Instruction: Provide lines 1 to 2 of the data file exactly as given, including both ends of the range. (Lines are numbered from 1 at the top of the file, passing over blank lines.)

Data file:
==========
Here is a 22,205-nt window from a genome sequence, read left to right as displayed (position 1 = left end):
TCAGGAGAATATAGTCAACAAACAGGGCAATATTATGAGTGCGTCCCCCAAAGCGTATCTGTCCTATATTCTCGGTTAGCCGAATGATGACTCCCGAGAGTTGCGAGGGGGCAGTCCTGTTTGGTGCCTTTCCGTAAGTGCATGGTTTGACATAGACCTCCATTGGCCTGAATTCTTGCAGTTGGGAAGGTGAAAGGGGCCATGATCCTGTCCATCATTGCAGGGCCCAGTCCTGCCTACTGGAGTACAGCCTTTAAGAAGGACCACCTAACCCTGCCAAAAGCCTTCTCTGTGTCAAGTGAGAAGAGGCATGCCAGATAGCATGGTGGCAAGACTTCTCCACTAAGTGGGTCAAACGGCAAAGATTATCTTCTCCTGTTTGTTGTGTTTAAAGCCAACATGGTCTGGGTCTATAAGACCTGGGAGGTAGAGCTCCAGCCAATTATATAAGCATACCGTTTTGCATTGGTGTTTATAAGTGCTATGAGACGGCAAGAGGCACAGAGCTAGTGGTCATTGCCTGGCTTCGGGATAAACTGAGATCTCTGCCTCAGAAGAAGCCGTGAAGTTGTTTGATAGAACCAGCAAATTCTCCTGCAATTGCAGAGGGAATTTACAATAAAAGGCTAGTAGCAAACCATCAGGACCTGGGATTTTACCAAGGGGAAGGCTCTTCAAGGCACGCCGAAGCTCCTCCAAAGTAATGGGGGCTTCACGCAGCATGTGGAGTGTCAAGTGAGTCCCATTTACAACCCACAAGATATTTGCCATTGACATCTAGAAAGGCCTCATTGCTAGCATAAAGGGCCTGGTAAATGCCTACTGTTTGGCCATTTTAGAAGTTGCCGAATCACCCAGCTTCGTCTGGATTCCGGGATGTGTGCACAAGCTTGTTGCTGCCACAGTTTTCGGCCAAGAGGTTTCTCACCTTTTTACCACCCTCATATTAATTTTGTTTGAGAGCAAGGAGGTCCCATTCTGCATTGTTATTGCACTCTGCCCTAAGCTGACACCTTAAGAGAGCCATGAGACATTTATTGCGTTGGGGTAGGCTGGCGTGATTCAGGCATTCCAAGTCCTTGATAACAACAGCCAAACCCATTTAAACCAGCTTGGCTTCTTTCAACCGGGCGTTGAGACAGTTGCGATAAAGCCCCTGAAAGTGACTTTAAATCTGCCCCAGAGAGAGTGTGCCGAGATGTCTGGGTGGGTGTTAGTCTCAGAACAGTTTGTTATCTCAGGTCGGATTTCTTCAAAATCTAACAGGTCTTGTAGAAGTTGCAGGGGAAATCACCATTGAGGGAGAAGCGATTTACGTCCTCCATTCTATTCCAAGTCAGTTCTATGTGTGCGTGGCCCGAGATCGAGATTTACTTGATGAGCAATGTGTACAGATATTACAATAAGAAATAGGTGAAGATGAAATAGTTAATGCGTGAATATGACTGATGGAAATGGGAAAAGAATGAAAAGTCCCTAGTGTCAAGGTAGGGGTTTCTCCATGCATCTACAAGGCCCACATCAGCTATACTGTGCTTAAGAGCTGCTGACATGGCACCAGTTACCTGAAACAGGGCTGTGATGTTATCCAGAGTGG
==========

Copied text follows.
Here is a 22,205-nt window from a genome sequence, read left to right as displayed (position 1 = left end):
TCAGGAGAATATAGTCAACAAACAGGGCAATATTATGAGTGCGTCCCCCAAAGCGTATCTGTCCTATATTCTCGGTTAGCCGAATGATGACTCCCGAGAGTTGCGAGGGGGCAGTCCTGTTTGGTGCCTTTCCGTAAGTGCATGGTTTGACATAGACCTCCATTGGCCTGAATTCTTGCAGTTGGGAAGGTGAAAGGGGCCATGATCCTGTCCATCATTGCAGGGCCCAGTCCTGCCTACTGGAGTACAGCCTTTAAGAAGGACCACCTAACCCTGCCAAAAGCCTTCTCTGTGTCAAGTGAGAAGAGGCATGCCAGATAGCATGGTGGCAAGACTTCTCCACTAAGTGGGTCAAACGGCAAAGATTATCTTCTCCTGTTTGTTGTGTTTAAAGCCAACATGGTCTGGGTCTATAAGACCTGGGAGGTAGAGCTCCAGCCAATTATATAAGCATACCGTTTTGCATTGGTGTTTATAAGTGCTATGAGACGGCAAGAGGCACAGAGCTAGTGGTCATTGCCTGGCTTCGGGATAAACTGAGATCTCTGCCTCAGAAGAAGCCGTGAAGTTGTTTGATAGAACCAGCAAATTCTCCTGCAATTGCAGAGGGAATTTACAATAAAAGGCTAGTAGCAAACCATCAGGACCTGGGATTTTACCAAGGGGAAGGCTCTTCAAGGCACGCCGAAGCTCCTCCAAAGTAATGGGGGCTTCACGCAGCATGTGGAGTGTCAAGTGAGTCCCATTTACAACCCACAAGATATTTGCCATTGACATCTAGAAAGGCCTCATTGCTAGCATAAAGGGCCTGGTAAATGCCTACTGTTTGGCCATTTTAGAAGTTGCCGAATCACCCAGCTTCGTCTGGATTCCGGGATGTGTGCACAAGCTTGTTGCTGCCACAGTTTTCGGCCAAGAGGTTTCTCACCTTTTTACCACCCTCATATTAATTTTGTTTGAGAGCAAGGAGGTCCCATTCTGCATTGTTATTGCACTCTGCCCTAAGCTGACACCTTAAGAGAGCCATGAGACATTTATTGCGTTGGGGTAGGCTGGCGTGATTCAGGCATTCCAAGTCCTTGATAACAACAGCCAAACCCATTTAAACCAGCTTGGCTTCTTTCAACCGGGCGTTGAGACAGTTGCGATAAAGCCCCTGAAAGTGACTTTAAATCTGCCCCAGAGAGAGTGTGCCGAGATGTCTGGGTGGGTGTTAGTCTCAGAACAGTTTGTTATCTCAGGTCGGATTTCTTCAAAATCTAACAGGTCTTGTAGAAGTTGCAGGGGAAATCACCATTGAGGGAGAAGCGATTTACGTCCTCCATTCTATTCCAAGTCAGTTCTATGTGTGCGTGGCCCGAGATCGAGATTTACTTGATGAGCAATGTGTACAGATATTACAATAAGAAATAGGTGAAGATGAAATAGTTAATGCGTGAATATGACTGATGGAAATGGGAAAAGAATGAAAAGTCCCTAGTGTCAAGGTAGGGGTTTCTCCATGCATCTACAAGGCCCACATCAGCTATACTGTGCTTAAGAGCTGCTGACATGGCACCAGTTACCTGAAACAGGGCTGTGATGTTATCCAGAGTGG